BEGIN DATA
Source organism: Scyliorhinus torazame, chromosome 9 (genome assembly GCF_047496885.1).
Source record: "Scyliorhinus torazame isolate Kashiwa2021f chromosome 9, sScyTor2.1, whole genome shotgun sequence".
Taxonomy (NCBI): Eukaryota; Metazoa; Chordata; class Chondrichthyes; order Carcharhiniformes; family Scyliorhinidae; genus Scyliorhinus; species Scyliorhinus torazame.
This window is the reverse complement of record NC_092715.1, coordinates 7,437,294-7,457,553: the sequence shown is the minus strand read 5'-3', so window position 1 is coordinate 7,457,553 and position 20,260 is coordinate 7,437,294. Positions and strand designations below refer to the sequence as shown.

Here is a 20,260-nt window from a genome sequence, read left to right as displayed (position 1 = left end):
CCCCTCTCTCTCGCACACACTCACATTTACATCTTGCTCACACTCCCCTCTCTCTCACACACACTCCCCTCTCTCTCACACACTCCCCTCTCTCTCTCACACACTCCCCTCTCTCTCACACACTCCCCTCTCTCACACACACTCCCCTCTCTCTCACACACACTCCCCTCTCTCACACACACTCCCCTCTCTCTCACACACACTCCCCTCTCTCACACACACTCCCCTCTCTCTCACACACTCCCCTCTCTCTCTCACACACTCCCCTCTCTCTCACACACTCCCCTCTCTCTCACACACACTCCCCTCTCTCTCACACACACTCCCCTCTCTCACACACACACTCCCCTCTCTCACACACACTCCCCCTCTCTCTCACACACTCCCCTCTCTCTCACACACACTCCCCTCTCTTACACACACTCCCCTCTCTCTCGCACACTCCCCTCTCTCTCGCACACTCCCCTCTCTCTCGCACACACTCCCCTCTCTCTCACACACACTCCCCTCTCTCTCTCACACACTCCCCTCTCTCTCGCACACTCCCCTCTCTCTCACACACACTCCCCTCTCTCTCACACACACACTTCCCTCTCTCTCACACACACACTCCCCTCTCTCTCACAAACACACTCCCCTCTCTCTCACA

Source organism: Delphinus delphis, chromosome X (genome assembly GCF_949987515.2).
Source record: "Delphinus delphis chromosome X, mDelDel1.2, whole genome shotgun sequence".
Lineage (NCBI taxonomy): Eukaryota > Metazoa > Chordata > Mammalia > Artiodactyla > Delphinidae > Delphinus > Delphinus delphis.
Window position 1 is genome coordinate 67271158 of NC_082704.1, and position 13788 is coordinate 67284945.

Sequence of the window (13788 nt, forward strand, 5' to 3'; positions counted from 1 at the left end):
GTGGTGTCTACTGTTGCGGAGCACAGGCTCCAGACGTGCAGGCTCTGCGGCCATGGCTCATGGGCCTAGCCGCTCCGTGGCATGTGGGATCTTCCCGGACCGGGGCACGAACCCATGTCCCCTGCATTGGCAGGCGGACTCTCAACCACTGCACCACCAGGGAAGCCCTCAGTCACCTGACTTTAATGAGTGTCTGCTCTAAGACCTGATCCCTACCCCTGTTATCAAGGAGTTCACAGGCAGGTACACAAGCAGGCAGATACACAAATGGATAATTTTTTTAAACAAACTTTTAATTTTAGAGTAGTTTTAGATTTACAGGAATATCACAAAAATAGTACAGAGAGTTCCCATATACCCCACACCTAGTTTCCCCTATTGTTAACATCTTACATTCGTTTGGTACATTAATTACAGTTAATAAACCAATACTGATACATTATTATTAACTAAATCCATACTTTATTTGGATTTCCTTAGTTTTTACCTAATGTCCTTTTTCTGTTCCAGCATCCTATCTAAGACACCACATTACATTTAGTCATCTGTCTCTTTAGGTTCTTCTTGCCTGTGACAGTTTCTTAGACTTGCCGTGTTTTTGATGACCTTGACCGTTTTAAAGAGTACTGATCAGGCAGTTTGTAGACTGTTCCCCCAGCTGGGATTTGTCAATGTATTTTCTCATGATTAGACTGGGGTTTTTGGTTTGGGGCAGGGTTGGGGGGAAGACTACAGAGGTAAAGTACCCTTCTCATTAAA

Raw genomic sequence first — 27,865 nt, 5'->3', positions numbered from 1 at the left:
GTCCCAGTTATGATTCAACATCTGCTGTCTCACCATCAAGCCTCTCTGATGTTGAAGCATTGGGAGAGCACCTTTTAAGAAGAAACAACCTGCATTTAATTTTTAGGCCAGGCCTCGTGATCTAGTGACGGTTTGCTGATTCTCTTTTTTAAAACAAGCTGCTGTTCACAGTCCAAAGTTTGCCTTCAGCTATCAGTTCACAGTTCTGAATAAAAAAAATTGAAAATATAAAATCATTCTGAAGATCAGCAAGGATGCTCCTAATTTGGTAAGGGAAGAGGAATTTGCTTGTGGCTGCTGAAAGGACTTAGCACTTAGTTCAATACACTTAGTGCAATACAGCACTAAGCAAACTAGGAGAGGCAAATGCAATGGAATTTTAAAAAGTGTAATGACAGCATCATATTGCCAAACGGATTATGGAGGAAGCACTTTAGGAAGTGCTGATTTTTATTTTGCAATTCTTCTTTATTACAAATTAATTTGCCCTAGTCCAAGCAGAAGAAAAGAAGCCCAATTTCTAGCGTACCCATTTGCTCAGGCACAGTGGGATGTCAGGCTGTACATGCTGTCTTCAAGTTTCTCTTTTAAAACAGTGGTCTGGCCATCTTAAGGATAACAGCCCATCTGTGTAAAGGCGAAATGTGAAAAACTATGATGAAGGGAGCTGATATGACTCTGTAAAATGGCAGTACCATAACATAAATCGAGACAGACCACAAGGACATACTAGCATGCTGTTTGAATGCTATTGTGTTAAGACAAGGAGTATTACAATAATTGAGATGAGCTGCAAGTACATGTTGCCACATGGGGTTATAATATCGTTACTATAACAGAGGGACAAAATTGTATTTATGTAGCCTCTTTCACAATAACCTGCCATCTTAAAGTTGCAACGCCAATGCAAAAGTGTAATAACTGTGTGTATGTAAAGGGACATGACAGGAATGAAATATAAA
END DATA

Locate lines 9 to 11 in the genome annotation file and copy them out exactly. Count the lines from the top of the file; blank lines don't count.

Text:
Lineage (NCBI taxonomy): Eukaryota > Metazoa > Chordata > Mammalia > Artiodactyla > Delphinidae > Delphinus > Delphinus delphis.
Window position 1 is genome coordinate 67271158 of NC_082704.1, and position 13788 is coordinate 67284945.

Sequence of the window (13788 nt, forward strand, 5' to 3'; positions counted from 1 at the left end):